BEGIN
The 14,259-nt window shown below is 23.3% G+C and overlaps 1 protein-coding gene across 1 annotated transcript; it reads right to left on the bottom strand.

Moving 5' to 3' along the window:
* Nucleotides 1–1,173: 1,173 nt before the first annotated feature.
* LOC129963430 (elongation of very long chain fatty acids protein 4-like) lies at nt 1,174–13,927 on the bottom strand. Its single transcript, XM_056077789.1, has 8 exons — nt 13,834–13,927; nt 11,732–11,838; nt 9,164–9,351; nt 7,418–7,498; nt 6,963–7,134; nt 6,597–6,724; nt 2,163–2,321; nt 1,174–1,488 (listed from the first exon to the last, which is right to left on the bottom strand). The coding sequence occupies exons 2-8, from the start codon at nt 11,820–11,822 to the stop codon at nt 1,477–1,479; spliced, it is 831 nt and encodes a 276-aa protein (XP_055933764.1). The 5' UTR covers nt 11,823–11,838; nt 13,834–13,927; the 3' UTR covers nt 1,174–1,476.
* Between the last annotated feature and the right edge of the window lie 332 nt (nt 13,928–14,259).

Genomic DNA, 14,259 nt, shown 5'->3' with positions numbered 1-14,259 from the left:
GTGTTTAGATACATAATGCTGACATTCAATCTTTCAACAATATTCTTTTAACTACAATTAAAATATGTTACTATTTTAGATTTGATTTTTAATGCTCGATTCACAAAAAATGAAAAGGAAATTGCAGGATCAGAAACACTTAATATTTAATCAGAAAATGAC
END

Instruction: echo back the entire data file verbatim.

The 14,259-nt window shown below is 23.3% G+C and overlaps 1 protein-coding gene across 1 annotated transcript; it reads right to left on the bottom strand.

Moving 5' to 3' along the window:
* Nucleotides 1–1,173: 1,173 nt before the first annotated feature.
* LOC129963430 (elongation of very long chain fatty acids protein 4-like) lies at nt 1,174–13,927 on the bottom strand. Its single transcript, XM_056077789.1, has 8 exons — nt 13,834–13,927; nt 11,732–11,838; nt 9,164–9,351; nt 7,418–7,498; nt 6,963–7,134; nt 6,597–6,724; nt 2,163–2,321; nt 1,174–1,488 (listed from the first exon to the last, which is right to left on the bottom strand). The coding sequence occupies exons 2-8, from the start codon at nt 11,820–11,822 to the stop codon at nt 1,477–1,479; spliced, it is 831 nt and encodes a 276-aa protein (XP_055933764.1). The 5' UTR covers nt 11,823–11,838; nt 13,834–13,927; the 3' UTR covers nt 1,174–1,476.
* Between the last annotated feature and the right edge of the window lie 332 nt (nt 13,928–14,259).

Genomic DNA, 14,259 nt, shown 5'->3' with positions numbered 1-14,259 from the left:
GTGTTTAGATACATAATGCTGACATTCAATCTTTCAACAATATTCTTTTAACTACAATTAAAATATGTTACTATTTTAGATTTGATTTTTAATGCTCGATTCACAAAAAATGAAAAGGAAATTGCAGGATCAGAAACACTTAATATTTAATCAGAAAATGAC